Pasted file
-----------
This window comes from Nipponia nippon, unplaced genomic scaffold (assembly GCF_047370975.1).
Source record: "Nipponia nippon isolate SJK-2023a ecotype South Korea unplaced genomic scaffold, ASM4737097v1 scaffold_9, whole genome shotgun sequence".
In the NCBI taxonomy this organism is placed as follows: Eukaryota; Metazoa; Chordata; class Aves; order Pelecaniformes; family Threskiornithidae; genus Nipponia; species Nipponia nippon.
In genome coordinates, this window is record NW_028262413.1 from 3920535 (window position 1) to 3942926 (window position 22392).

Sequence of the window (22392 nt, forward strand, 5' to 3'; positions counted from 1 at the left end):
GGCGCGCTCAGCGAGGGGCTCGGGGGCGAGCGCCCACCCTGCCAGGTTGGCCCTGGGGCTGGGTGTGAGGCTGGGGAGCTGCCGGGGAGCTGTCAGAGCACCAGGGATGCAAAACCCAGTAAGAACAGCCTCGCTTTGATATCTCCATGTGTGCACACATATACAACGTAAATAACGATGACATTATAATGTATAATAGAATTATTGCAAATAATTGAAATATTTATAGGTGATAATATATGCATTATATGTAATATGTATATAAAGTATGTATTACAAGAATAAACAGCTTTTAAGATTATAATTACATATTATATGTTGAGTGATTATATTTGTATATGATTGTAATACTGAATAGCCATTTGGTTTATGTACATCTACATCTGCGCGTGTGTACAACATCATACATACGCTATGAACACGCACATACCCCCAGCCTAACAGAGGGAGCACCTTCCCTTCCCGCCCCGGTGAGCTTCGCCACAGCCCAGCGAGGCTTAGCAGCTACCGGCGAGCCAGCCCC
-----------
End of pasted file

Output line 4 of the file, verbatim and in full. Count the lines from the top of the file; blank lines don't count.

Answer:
In genome coordinates, this window is record NW_028262413.1 from 3920535 (window position 1) to 3942926 (window position 22392).